This Sunday we’re celebrating the fifth Sunday of Easter. We’re also celebrating Saturday’s (May 1st) Feast Day: The Feast of St. Philip and St. James, Apostles. Since we are Holy Apostles, I thought it would be good to honor a couple of our patron saints. So, here I thought I would pass along a bit of information about these apostles. This comes from Lesser Feasts and Fasts (2018), the Episcopal Church’s resource about feast days.
The two apostles commemorated on this day are among those about whom little is known, except for their mention in the Gospels. James the Less is so called to distinguish him from James the son of Zebedee and from James “the brother of the Lord,” or perhaps to indicate youth or lack of stature. He is known to us from the list of the Twelve, where he is called James the son of Alpheus. He may also be the person referred to in Mark’s Gospel as James the younger, who, with his mother Mary and the other women, watched the crucifixion from a distance.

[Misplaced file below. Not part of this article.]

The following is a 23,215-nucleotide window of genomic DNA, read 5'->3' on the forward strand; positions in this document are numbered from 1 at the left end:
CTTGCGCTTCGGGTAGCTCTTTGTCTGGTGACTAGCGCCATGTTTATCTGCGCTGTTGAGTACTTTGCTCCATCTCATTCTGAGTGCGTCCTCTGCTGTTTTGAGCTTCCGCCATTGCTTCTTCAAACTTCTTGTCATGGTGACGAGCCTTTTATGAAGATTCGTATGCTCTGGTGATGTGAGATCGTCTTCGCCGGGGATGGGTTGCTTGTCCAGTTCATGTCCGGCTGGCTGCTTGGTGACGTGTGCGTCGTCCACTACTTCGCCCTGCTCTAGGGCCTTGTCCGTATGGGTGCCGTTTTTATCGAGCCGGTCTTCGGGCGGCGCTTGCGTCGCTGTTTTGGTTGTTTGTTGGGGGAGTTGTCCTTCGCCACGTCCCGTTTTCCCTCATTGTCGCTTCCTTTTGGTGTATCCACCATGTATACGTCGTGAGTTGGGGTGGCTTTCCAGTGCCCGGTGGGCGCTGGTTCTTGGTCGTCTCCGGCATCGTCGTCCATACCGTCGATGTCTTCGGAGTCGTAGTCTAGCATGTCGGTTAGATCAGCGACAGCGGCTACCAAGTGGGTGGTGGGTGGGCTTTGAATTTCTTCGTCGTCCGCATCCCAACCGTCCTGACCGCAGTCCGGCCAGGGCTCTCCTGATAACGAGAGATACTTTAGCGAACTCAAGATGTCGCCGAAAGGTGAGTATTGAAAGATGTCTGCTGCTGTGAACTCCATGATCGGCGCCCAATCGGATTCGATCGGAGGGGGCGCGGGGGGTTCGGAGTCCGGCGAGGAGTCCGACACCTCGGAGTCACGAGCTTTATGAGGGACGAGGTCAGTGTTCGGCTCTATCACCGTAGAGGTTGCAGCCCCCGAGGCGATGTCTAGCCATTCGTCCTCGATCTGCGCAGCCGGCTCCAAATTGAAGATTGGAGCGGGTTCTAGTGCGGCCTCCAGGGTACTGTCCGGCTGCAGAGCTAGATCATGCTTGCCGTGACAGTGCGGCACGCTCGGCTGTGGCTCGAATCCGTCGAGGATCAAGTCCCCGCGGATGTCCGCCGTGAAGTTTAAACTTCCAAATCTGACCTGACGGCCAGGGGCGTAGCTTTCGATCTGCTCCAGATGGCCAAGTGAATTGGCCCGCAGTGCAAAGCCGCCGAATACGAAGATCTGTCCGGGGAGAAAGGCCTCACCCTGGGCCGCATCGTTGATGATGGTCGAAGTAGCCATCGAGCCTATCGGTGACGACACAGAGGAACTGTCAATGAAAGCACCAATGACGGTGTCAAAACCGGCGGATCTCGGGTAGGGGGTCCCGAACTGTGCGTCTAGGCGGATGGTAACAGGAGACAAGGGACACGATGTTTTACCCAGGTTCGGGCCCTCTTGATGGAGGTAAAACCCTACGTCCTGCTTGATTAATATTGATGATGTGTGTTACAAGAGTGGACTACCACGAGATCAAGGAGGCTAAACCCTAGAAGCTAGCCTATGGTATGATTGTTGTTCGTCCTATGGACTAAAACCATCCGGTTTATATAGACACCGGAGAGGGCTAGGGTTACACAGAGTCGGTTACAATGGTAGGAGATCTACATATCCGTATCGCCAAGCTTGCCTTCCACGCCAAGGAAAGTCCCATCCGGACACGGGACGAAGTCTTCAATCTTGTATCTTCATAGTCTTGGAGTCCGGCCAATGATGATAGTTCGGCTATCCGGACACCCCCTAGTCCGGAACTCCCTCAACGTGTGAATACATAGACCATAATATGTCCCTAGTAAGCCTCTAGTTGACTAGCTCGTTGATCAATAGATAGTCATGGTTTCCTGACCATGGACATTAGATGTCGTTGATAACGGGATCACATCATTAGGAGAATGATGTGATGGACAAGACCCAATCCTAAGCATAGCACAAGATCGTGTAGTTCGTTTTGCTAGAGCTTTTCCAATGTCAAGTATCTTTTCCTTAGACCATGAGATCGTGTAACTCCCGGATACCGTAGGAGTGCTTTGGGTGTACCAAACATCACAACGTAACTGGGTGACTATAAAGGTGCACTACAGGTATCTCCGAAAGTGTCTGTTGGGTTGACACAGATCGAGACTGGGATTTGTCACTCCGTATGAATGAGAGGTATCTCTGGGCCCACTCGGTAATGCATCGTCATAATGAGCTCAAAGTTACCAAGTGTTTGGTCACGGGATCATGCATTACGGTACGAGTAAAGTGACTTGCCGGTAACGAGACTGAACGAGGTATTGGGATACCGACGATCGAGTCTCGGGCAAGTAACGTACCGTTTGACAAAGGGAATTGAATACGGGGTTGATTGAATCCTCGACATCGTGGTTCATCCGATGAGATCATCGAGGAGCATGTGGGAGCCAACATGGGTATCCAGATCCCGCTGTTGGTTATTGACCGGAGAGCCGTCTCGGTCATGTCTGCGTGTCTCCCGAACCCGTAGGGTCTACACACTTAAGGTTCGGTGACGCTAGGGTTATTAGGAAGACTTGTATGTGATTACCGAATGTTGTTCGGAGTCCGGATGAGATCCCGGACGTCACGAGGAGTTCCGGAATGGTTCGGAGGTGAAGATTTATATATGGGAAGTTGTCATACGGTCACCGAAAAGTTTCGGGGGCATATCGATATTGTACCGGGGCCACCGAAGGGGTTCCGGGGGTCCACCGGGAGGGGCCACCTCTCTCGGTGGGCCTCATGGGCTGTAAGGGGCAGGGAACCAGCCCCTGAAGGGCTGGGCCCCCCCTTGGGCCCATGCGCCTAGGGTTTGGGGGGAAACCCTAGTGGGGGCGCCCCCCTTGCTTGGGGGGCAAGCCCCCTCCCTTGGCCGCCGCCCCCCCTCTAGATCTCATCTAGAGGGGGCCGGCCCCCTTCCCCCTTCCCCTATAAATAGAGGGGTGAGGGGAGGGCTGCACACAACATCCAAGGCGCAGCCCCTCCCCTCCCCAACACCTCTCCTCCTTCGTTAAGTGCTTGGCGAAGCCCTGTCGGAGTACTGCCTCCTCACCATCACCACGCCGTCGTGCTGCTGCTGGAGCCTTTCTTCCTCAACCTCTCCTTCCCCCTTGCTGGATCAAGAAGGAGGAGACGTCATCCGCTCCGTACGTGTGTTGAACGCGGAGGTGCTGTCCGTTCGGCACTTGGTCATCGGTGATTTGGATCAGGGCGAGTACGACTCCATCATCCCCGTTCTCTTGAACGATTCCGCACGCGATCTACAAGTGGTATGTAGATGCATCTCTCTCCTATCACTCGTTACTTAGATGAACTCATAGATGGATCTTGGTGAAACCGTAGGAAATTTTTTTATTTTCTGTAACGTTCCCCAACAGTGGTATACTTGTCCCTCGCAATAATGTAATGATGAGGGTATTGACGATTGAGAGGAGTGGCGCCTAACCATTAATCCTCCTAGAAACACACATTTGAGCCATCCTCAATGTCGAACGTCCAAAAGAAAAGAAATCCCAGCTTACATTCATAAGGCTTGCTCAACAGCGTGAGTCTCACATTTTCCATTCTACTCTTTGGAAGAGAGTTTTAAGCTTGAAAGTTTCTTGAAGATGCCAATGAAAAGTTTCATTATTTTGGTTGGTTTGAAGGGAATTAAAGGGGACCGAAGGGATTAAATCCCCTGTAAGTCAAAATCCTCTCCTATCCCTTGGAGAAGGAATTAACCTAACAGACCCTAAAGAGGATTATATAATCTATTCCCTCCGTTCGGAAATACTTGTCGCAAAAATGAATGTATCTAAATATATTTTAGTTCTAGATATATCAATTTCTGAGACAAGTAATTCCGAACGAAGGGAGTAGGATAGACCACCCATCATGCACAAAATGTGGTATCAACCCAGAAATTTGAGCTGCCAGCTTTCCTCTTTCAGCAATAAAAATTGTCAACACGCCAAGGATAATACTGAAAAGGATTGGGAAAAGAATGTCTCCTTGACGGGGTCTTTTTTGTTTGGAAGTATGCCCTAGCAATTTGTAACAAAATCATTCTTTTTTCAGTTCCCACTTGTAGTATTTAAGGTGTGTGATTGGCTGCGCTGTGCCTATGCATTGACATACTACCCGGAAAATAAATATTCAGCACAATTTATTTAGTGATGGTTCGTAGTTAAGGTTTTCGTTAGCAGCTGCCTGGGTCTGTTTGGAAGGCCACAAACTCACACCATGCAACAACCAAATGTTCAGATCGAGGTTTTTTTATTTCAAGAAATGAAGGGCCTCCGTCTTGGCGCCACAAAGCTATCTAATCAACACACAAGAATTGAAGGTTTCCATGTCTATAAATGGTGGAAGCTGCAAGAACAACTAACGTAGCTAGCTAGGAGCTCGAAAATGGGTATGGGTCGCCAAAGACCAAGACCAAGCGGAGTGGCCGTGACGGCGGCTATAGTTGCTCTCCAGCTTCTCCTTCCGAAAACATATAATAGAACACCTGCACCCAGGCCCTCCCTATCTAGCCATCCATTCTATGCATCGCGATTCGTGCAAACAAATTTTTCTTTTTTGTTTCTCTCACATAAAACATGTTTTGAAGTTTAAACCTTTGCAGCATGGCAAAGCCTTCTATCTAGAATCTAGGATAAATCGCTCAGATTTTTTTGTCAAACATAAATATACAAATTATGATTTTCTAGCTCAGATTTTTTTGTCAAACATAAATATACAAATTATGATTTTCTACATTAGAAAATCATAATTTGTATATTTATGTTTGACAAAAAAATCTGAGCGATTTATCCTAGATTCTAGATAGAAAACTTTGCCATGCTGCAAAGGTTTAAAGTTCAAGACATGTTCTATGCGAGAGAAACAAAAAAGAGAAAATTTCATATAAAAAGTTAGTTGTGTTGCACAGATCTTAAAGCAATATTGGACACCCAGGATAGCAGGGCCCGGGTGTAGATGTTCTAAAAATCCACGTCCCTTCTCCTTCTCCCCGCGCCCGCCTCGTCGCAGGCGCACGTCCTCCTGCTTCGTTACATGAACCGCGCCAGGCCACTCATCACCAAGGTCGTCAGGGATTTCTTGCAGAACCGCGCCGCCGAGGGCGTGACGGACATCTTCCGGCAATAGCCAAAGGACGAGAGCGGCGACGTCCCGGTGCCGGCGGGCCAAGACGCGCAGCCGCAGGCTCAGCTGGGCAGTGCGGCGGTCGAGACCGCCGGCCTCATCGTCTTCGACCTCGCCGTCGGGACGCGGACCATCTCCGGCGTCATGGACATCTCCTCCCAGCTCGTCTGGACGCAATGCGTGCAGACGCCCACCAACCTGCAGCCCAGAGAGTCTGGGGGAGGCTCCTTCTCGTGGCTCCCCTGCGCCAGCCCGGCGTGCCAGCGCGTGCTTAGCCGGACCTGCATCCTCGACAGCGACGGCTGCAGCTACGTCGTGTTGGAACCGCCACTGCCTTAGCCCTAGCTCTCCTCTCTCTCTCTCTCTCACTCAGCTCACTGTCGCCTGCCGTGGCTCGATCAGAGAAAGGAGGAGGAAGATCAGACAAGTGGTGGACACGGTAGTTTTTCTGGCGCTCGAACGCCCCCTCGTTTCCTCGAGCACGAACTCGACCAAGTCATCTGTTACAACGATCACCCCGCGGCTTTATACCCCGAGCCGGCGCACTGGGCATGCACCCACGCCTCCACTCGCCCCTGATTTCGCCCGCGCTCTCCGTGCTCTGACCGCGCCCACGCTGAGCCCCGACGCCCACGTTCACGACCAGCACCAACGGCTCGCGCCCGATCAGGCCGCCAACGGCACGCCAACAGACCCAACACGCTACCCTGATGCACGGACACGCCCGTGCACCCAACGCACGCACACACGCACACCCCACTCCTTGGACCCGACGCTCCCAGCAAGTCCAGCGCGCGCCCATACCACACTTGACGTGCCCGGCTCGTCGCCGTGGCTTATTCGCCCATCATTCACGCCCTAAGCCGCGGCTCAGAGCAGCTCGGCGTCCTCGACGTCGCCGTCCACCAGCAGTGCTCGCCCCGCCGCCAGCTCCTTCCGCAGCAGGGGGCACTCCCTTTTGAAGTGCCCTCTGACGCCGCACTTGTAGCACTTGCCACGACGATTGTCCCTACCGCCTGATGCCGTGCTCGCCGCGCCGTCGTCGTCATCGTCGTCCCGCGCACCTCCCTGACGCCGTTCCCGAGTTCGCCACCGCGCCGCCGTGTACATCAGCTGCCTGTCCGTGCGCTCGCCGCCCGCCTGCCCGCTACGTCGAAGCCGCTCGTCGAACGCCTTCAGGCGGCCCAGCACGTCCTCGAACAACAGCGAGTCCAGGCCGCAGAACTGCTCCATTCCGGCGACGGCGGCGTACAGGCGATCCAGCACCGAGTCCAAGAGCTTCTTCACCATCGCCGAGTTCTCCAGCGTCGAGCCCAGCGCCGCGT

Philip figures in several important incidents in Jesus’ ministry as reported in John’s Gospel. There we read that Jesus called Philip soon after calling Andrew and Peter. Philip, in turn, found his friend Nathanael, and convinced him to come and see Jesus, the Messiah. Later, when Jesus saw the hungry crowd, he asked Philip, “How are we to buy bread, so that these people may eat?” (John 6:5). Philip’s practical response, “Two hundred denarii would not buy enough bread for each of them to get a little” (John 6:7), was the prelude to the feeding of the multitude with the loaves and fishes. In a later incident in John’s Gospel, some Greeks came to Philip asking to see Jesus. At the Last Supper, Philip’s request, “Lord, show us the Father, and we shall be satisfied,” evokes the response, “Have I been with you so long, and yet you do not know me, Philip? He who has seen me has seen the Father” (John 14:8,9).